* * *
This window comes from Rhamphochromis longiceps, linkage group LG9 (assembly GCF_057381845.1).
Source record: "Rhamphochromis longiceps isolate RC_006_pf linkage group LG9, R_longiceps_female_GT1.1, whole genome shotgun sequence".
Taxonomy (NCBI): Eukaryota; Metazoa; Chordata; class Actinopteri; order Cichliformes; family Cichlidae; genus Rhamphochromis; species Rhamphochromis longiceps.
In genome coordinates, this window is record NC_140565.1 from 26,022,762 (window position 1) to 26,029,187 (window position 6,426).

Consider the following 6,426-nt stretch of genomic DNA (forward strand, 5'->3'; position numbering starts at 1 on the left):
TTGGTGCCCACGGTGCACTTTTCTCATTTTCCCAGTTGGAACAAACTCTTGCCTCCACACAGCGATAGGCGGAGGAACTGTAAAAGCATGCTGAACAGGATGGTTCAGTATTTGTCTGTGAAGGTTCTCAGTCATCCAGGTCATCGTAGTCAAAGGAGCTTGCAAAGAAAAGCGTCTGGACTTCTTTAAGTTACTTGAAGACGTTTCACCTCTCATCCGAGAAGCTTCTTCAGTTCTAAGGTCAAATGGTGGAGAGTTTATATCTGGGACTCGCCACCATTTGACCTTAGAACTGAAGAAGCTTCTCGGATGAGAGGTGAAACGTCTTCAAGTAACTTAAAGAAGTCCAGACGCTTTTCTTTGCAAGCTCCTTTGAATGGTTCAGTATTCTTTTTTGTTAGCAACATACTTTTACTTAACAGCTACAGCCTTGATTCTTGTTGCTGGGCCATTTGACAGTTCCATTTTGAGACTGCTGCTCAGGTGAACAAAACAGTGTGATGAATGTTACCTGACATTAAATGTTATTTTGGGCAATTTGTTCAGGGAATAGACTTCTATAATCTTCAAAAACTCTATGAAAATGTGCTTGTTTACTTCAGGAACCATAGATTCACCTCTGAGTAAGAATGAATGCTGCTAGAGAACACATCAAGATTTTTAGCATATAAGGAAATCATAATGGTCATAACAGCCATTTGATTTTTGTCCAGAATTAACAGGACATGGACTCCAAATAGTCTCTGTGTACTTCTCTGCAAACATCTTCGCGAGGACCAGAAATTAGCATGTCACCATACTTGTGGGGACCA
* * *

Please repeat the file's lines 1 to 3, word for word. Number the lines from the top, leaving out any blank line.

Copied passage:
This window comes from Rhamphochromis longiceps, linkage group LG9 (assembly GCF_057381845.1).
Source record: "Rhamphochromis longiceps isolate RC_006_pf linkage group LG9, R_longiceps_female_GT1.1, whole genome shotgun sequence".
Taxonomy (NCBI): Eukaryota; Metazoa; Chordata; class Actinopteri; order Cichliformes; family Cichlidae; genus Rhamphochromis; species Rhamphochromis longiceps.